The passenger experience begins long before a traveller boards an aircraft. And every step of that journey – from check-in to security to dwell time to luggage reclaim – has an impact on a traveller’s opinion about that experience. Joost Koning, Business Partner Airlines, and his colleagues focus on making sure the passenger experience is as optimal as it can be.
Published on: 3 June 2020
Joost and his three colleagues collaborate closely with Station Managers from almost 100 different airlines to ensure that Schiphol operates at peak efficiency. They also work with teams like Route & Business Development (RBD) and Traffic Analysis & Forecasting (TAF) to form a complete picture of what airlines need and what Schiphol can expect.
‘Of course, that includes managing and solving the day-to-day operational issues that airlines encounter, but it also means looking into the future and examining mid-term developments, both for airlines and for Schiphol,’ Joost explains. ‘Part of optimising operations is making sure that, as things develop, Schiphol is ready to respond. When airlines start using a larger aircraft, we adjust to accommodate more passengers, so we can preserve a good On Time Performance and a good customer experience. And when Schiphol plans a new pier, terminal or other projects, it is essential to involve airlines in the discussion of what the greatest needs are.’
The first signs of change
In the past few months, those “greatest needs” – for airlines, handlers and airports – have completely aligned. The entire industry is exploring ways to safely and strategically begin the recovery process. And as always, the Business Partners at Schiphol are in close communication with airlines and other teams at Schiphol to ensure that operations resume in a way that focuses on smooth processes and passenger wellbeing.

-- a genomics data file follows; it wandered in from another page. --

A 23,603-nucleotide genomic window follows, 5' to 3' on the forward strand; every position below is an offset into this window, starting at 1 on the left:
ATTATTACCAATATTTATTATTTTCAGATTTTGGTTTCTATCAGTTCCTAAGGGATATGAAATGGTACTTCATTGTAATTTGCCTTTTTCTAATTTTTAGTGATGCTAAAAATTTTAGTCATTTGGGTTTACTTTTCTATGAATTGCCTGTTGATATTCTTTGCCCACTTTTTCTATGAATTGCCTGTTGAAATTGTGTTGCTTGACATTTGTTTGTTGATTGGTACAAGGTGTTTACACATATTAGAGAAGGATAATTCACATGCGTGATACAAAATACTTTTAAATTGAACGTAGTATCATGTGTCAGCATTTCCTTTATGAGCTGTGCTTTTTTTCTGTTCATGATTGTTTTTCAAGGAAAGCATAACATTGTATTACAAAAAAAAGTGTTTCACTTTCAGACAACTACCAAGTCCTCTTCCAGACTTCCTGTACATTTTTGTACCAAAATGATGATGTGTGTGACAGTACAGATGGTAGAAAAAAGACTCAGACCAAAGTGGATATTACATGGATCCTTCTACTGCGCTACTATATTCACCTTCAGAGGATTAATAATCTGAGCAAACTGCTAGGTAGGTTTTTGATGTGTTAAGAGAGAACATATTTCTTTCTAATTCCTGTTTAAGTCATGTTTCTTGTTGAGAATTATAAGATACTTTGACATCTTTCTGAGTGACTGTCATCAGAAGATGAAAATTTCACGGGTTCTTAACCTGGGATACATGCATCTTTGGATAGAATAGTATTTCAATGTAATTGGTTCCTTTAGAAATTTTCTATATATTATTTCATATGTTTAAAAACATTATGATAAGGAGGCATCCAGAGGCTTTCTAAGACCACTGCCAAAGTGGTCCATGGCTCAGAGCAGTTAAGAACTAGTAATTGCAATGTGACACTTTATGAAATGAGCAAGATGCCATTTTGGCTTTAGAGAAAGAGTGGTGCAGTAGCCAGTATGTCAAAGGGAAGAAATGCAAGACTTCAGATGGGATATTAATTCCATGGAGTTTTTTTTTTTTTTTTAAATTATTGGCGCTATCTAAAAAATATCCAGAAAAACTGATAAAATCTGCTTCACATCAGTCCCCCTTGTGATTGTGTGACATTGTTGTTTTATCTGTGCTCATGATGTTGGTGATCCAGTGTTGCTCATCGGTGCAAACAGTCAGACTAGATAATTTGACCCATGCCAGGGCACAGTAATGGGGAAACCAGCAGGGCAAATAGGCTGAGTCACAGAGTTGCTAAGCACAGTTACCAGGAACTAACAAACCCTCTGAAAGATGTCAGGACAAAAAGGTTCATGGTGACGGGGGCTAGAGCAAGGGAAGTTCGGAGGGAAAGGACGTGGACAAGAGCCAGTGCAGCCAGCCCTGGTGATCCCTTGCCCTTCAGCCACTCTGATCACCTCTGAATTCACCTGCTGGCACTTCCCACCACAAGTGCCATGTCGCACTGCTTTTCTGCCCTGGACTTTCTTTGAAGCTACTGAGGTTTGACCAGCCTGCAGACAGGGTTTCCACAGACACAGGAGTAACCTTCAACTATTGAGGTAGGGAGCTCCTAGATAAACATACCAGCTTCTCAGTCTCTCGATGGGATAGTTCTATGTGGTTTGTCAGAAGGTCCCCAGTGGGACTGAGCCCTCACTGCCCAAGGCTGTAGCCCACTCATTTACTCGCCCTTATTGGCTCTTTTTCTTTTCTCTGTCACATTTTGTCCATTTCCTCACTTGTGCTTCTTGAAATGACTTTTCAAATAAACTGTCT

‘We’re still operating Core Schiphol, a scaled-down version of operations with only two open piers. But we’re beginning to see additional flights within Europe, and we expect even more flights in June,’ Joost says. ‘So we’re making plans to expand Core Schiphol with one additional pier. From there, it will be important to closely track flight and passenger movements in the summer months, and gradually reopen gates, piers and facilities as they are needed to accommodate travellers and maintain distancing guidelines.’
A new modus operandi
Of course, Joost and his colleagues are responsible for determining – and communicating – all of the new measures that will be in place for travellers and airlines. They have developed a set of protocols to ensure that Schiphol remains compliant with the regulations to prevent the spread of coronavirus. From cleaning protocols to hand sanitizer dispensers to floor markings and signage to new procedures, the protocols outline all the ways that airport operations will change to ensure passenger safety. ‘We are responsible for making sure that passengers feel safe to fly again,’ Joost says, ‘and we take that responsibility very seriously.’
But the responsibility is shared. Airlines will also be required to follow specific guidelines, cleaning and sanitation measures. ‘And that means longer ground times,’ continues Joost. ‘Many small, point-to-point airlines are accustomed to a ground time of around 40 minutes or less. But the new reality is going to be longer. We’re doing our best to both manage the airlines expectations and also enforce these crucial standards.’ In addition, he says, passengers must also take responsibility for their role. Following guidelines and accepting new protocols will be essential.
A silver lining
Despite all of the challenges that the coronavirus has created, Joost believes that something positive may also come from it. In enforcing the regulations that will help prevent the spread of the virus, there is the opportunity to innovate and transform the travel experience. ‘We’re already seeing advancements across the board,’ Joost says. ‘Airlines are developing new boarding procedures and improving their online check-in. Perhaps facial recognition technology will become a new standard for security checks. Passengers may be given a ‘check-in time slot’, so that their check-in can be carefully planned and queues can be avoided. It’s a time for airlines and airports to be creative. Because the faster we can develop reliable solutions, the faster we can regain passenger confidence and begin to rebuild our industry.’
And perhaps most significantly of all, according to Joost, is how much closer and more aligned Schiphol is with airlines. ‘We’ve always worked closely together, but now, it’s more important than ever to collaborate. Airlines, airports, passengers and operators all have a role to play in our systematic and strategic recovery. It will take a long time, and many of the processes and procedures will be different. But we’re already beginning the recovery journey, and we’ll all be taking it together.’